Going Solo: Single Parenthood, imagination, life lessons, Uncategorized

Goodness.

Tonight when I told Bella it was time for bed, she grabbed her blankie, marched upstairs, brushed her teeth, and went to the potty. She did this all on her own.

She then asked if she could play quietly for a little while and if I would sit in her room with her and read while she played. I agreed.

She got out several sets of toys: her Montessori sorting bears, her Big Hero 6 figures, her construction truck, and her safari animals. I watched her and was stressing about the mess that would need to be cleaned up.

She played quietly for about 30 min. I told her it was getting late and she needed sleep. Without help, she carefully cleaned up each set of toys and put it back in the shelf. She then gave me a hug and kiss and climbed into bed.

Everyday I thank God for letting me be this child’s mother. Everyday as a parent has been a lesson. Many days have been extremely hard. Many have made me think that I am not made to be a parent and I am convinced that, like many things in my life, I am failing horribly at this. I didn’t always want kids. I was happy working with them and I was happy being an aunt, but I thought the responsibility of actually having my own was probably more than I could handle.

I often wish there was an instruction manual that would tell me how to do this right. I screw up. A lot. I’ve made my share of mistakes as a parent. For some of the bigger decisions I’ve had to make, there isn’t a day that goes by when I don’t doubt whether I made the right choice.

This kid though, this beautiful vibrant miracle, she proves me wrong over and over. She defies the odds. She does the right thing. She loves and laughs and forgives constantly. She is brilliant and witty. She is creative and independent. She is so strong and brave and confident. She is growing up so quickly and does something everyday that amazes me.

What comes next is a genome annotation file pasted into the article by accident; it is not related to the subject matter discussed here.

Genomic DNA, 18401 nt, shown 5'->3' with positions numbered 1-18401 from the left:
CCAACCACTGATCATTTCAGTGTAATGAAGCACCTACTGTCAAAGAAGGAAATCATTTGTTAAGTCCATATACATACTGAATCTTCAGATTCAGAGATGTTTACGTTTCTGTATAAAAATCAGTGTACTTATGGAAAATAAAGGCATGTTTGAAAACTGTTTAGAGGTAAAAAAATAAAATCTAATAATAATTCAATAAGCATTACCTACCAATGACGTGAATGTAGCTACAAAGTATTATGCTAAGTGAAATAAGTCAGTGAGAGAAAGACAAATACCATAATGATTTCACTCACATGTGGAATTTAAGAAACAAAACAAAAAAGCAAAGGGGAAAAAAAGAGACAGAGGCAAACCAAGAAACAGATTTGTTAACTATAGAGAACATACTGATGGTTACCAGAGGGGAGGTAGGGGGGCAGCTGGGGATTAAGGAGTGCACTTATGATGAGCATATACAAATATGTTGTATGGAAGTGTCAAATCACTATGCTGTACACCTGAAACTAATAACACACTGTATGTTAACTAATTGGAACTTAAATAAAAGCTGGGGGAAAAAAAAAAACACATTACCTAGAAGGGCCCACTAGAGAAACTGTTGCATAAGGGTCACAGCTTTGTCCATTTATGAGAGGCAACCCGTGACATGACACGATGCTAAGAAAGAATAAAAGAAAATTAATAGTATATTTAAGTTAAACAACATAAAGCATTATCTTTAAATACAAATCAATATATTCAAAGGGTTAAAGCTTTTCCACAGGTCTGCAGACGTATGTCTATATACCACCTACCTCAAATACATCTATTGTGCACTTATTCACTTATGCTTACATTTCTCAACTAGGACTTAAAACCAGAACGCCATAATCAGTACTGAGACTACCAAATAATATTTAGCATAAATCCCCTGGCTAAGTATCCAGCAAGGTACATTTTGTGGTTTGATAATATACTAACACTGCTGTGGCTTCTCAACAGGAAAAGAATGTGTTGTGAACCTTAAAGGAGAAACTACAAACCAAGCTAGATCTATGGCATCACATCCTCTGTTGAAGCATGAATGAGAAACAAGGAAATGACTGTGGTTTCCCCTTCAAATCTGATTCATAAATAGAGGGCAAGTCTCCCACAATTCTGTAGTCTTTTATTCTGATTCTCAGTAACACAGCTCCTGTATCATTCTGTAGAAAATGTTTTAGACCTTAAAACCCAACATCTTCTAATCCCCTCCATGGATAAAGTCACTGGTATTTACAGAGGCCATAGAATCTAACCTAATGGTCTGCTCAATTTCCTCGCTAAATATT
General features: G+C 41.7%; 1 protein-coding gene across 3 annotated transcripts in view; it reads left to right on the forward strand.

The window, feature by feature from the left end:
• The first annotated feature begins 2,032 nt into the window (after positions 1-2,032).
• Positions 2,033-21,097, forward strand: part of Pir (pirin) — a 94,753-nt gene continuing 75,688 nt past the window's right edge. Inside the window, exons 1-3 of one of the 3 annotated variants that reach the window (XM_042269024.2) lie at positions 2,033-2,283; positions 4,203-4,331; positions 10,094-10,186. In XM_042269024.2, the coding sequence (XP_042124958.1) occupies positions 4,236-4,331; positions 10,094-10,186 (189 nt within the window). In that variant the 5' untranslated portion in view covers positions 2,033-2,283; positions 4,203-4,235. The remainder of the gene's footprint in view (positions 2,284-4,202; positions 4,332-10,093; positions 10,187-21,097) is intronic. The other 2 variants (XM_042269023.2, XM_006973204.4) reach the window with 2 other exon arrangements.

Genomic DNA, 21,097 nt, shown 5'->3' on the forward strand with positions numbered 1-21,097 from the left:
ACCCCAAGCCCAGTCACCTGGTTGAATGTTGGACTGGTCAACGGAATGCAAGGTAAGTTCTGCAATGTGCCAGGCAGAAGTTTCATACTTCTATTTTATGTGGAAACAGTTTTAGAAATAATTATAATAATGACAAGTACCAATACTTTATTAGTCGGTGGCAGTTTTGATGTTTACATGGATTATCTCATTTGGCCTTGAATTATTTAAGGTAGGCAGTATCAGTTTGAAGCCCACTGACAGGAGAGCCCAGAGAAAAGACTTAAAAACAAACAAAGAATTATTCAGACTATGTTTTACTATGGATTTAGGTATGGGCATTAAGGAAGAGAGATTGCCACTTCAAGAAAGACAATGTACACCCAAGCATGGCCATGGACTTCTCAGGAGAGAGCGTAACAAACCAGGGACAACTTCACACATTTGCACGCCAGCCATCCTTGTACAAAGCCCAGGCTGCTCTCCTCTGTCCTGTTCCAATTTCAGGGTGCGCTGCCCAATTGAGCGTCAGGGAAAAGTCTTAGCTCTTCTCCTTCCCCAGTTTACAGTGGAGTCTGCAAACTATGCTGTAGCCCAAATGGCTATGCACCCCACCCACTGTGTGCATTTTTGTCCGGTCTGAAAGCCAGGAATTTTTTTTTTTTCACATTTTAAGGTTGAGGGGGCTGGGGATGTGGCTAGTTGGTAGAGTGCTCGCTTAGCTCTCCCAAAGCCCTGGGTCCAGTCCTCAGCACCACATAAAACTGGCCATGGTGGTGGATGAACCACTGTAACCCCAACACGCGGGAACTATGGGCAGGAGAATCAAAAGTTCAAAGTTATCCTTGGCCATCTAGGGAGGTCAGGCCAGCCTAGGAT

Though I often doubt myself as a parent and quite frankly as a human, she is a constant reminder that I did and am doing something inherently good and right in this world. That, for me, right now, is all I need.

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gardening, Going Solo: Single Parenthood, imagination, life lessons, writing

My Daughter is a Horse.

My daughter is a horse. I don’t mean she eats like a horse or looks like a horse. I mean she is galloping around the living room on all fours shaking her head and neighing like a horse. She leaps from couch to coffee table pretending she is leaping over a canyon with a rider on her back. She will only tell me once that she is a “running horse” and then I must understand her. She will stay in character for up to 30 minutes sometimes. She remains focused and true to her character and never breaks. She has carefully studied hours of videos of horses and intently watched horses in real life to perfect her character.

At first I thought it was annoying when she wouldn’t talk to me while in character or that she watched so many horse videos. I kept thinking, “ Gah! I have a weird 3-year-old.” But then, as happens a lot now, I learned something from her. She doesn’t just say “I’m a horse” and then act silly around the living room. She commits. She studies. She will not break. She practices daily. She experiments with how a horse might move on steps or furniture. She reacts to our dog and cat as a horse might react to them. She pulls grass from our yard or on our walks and pretends it is hay for the horse to eat. Her focus and commitment is incredible.

I want to be a writer as much as my daughter wants to be a horse. The difference is I just say it, or don’t say it all but think it, and then I go about my business of doing everything except writing. I am just jumping around life being silly and not having any commitment to my passion. How many of us say we want to do something or be something and then fill our lives with silly things that have nothing to do with what we truly desire? When did we lose that sense of play and of really truly wanting to BECOME something. When we were children and played firemen or police officers or queens, we committed to those roles. We really believed we were those things and we gave it our all.